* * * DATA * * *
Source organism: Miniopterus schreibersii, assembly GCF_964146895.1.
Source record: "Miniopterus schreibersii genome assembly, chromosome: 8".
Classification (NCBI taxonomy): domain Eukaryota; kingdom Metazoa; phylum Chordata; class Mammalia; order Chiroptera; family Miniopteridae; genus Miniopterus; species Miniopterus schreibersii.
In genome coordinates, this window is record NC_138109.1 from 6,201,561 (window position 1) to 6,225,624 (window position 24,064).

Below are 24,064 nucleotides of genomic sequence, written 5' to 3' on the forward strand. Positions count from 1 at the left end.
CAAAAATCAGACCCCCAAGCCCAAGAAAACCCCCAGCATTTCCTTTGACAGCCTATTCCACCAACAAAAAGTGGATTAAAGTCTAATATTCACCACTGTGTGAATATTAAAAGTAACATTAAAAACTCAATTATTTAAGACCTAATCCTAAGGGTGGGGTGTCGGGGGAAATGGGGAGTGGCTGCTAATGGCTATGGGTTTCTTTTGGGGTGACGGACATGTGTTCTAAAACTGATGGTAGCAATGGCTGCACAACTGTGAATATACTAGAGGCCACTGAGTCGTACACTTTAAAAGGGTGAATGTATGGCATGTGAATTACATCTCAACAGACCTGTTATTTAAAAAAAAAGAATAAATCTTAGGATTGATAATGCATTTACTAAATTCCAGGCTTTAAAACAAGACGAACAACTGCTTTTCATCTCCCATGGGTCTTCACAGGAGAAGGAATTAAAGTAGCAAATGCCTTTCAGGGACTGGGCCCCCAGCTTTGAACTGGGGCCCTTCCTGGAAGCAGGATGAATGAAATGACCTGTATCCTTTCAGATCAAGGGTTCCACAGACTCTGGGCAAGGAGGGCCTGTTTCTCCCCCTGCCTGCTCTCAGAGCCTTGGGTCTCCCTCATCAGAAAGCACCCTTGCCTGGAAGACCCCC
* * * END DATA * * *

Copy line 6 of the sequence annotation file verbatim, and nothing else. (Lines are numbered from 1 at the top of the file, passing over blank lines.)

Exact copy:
CAAAAATCAGACCCCCAAGCCCAAGAAAACCCCCAGCATTTCCTTTGACAGCCTATTCCACCAACAAAAAGTGGATTAAAGTCTAATATTCACCACTGTGTGAATATTAAAAGTAACATTAAAAACTCAATTATTTAAGACCTAATCCTAAGGGTGGGGTGTCGGGGGAAATGGGGAGTGGCTGCTAATGGCTATGGGTTTCTTTTGGGGTGACGGACATGTGTTCTAAAACTGATGGTAGCAATGGCTGCACAACTGTGAATATACTAGAGGCCACTGAGTCGTACACTTTAAAAGGGTGAATGTATGGCATGTGAATTACATCTCAACAGACCTGTTATTTAAAAAAAAAGAATAAATCTTAGGATTGATAATGCATTTACTAAATTCCAGGCTTTAAAACAAGACGAACAACTGCTTTTCATCTCCCATGGGTCTTCACAGGAGAAGGAATTAAAGTAGCAAATGCCTTTCAGGGACTGGGCCCCCAGCTTTGAACTGGGGCCCTTCCTGGAAGCAGGATGAATGAAATGACCTGTATCCTTTCAGATCAAGGGTTCCACAGACTCTGGGCAAGGAGGGCCTGTTTCTCCCCCTGCCTGCTCTCAGAGCCTTGGGTCTCCCTCATCAGAAAGCACCCTTGCCTGGAAGACCCCC